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In 1982, Alice’s husband, Ronald, bought a ten acre orange grove as a retirement project.  They moved to Ojai from metropolitan Los Angeles, and eventually replanted the grove in olives.  In 1998 he bought 36 more acres, where they now have the center of their operation. This grove had been planted in 1880!  The original farmers made oil until 1910, but after that the trees just sat — for 78 years.  No oil was made from the olives–they just fell to the ground and rotted.  Ron began to give them lot of TLC, and after just three years, the trees began to produce beautifully.  In 2001 they made their first olive oil.    The entire grove is now certified organic. 

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They started selling their oil–in their signature blue bottles–at farmer’s markets.

Ron decided to plant other varieties, and now they have nine different olive varieties in the groves.  At first they blended all of the varieties into their blended oil, but now they make both pure and blended variety oils.  

 

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 Three years ago they started suppling their oil to a cosmetic maker, and they have lovely soaps and creams made from their oil.

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Ronald spent many hours studying and learning about olive growing, and he had some wonderful mentors to help him along his way.  The groves now have over 3000 trees, which are thriving, but Alice said that “the weather is the boss.”  From budding to harvest, the trees must be nurtured.

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Photo from Ojai Olive Oil

The olive trees blossom in late April or so, and it takes six months from blossom to first harvest.  The olives will stay green for as long as possible, and then they start to ripen in early October.  During the harvest time they have to constantly watch the olives to make sure they harvest at the right time.  They wait until most of the olives are ripe–have turned color–then they harvest, all by hand.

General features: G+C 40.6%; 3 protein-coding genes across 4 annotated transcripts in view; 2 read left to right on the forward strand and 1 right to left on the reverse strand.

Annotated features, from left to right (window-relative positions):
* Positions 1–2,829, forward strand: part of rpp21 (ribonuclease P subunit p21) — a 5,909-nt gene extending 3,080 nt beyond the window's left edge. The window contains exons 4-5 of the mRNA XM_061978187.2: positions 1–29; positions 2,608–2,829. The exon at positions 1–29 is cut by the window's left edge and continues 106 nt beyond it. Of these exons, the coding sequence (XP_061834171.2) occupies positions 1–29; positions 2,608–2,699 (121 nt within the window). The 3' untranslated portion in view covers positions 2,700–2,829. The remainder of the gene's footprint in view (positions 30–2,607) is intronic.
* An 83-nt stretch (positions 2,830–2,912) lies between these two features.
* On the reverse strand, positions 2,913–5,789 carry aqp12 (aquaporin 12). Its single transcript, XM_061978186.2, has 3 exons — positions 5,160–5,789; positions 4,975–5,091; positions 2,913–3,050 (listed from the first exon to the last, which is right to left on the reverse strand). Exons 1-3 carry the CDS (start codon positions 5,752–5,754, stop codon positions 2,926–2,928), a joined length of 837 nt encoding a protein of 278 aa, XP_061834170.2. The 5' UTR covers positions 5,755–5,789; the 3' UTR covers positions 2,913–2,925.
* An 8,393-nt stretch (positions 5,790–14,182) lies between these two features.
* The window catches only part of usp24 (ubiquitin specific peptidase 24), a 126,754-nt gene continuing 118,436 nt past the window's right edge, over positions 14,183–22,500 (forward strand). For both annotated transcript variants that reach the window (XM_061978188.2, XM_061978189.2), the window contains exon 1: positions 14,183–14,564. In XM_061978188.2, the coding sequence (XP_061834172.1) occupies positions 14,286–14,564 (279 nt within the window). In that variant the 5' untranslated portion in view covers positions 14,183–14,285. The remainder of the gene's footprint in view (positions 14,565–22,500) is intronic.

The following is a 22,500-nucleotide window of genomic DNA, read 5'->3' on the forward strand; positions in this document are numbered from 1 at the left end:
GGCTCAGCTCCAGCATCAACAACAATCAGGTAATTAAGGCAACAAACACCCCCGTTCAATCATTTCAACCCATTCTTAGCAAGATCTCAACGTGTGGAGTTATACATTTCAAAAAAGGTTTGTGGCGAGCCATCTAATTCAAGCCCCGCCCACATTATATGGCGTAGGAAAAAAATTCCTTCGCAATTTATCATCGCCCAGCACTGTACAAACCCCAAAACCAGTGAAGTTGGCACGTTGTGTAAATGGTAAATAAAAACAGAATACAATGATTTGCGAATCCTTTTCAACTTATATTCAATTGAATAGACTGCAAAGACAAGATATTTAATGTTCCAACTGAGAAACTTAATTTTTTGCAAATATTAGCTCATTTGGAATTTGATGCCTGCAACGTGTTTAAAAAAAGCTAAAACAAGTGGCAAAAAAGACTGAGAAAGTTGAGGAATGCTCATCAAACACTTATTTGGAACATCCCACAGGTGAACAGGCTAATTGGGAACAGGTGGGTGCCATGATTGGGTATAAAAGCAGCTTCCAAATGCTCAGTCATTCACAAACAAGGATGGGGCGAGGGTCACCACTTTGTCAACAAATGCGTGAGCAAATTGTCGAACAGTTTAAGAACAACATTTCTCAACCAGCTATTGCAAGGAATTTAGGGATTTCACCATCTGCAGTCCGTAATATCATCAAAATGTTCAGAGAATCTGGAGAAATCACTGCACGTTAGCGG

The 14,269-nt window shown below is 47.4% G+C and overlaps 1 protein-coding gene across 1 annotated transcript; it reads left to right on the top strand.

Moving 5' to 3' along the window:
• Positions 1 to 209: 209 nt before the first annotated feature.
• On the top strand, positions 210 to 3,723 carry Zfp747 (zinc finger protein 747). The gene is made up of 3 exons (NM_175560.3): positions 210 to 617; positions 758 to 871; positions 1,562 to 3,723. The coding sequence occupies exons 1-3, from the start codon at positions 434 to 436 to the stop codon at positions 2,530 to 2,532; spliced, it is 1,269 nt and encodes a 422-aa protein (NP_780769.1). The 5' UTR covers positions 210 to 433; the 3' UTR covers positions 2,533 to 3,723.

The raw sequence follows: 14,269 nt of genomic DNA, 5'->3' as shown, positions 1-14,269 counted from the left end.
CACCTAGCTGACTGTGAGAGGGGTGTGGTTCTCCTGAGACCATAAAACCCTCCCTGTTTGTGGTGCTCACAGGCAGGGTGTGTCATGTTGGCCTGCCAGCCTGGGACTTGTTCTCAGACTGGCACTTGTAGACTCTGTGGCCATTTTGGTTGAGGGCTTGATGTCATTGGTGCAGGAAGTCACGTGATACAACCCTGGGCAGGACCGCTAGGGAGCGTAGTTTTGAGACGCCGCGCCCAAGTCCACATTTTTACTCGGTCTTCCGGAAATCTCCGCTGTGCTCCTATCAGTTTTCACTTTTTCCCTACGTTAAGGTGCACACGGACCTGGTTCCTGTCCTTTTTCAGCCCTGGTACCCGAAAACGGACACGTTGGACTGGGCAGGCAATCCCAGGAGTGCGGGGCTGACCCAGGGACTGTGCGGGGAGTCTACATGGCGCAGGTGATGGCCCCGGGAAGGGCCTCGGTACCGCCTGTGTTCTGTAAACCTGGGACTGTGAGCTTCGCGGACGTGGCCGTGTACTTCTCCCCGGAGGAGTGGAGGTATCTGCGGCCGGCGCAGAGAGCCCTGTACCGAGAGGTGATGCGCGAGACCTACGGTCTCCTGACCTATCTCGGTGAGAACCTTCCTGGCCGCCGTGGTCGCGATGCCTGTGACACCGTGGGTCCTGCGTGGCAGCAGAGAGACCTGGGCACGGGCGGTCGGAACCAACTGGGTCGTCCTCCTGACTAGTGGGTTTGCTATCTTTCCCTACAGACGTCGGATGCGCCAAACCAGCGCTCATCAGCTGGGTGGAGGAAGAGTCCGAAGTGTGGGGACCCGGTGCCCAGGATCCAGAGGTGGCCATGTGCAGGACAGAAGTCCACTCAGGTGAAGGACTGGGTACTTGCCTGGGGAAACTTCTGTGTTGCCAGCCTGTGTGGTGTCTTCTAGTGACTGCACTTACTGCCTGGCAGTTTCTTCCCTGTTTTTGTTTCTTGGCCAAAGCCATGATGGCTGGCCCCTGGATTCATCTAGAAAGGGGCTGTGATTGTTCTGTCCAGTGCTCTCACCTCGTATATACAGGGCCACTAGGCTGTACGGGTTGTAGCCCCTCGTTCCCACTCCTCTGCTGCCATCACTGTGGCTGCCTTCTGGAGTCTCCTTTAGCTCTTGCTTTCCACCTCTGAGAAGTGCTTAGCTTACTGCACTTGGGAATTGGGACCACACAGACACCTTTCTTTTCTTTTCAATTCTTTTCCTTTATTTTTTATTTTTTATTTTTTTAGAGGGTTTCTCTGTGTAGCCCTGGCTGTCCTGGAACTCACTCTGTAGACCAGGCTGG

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Photo from Ojai Olive Oil

It takes sixty pounds of olives to make one gallon of olive oil!  But if the weather has been very hot, the yield will be a little higher.  The olives are taken directly from the groves to be milled the day they are harvested. 

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First the olives are washed and the leaves blown off, and then the olives are crushed–chopped and pushed through a sieve. 

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You can see how the olives would be crushed as they moved down through this part of the machine and into the next step!  

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Once it moves into the drums, the olives are now the consistency of paste, and looks sort of like oatmeal.

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Photo from Ojai Olive Oil

The paste is stirred up slowly.  No heat or water is added.  It is protected from air to prevent oxidation.   

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The paste begins to separate, and then the centrifuge begins to spin to assist the separation by density and weight.  It takes 90 minutes from start to finish!  They can process up to 800 pounds of olives per hour.  The oil is strained and bottled.

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Photo from Ojai Olive Oil

The International Olive Oil Council (IOOC) has established standards for extra-virgin olive oil.  A sample of every batch of Ojai Olive Oil is sent to a lab for blind testing to make sure it meats the highest standards, and has less than 0.8% acidity.

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This Tuscan is one of the Ojai Olive Oil blends!

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Photo from Ojai Olive Oil

At the end of the process, there is a waste made of pulp, skins, and pits, shown above.  Ojai Olive Oil Company uses this to make compost.  

Some companies will add chemicals and apply heat to the waste so they can extract more of the oil.  However, these oils do not meet the “Extra-virgin” standards, and are often sold under the names, “Pure” or “Extra Light Tasting.”  These oils are about as far away from extra-virgin as can be.  (Do not be fooled by the “pure” label!)  And they do not have the health benefits of extra-virgin olive oil.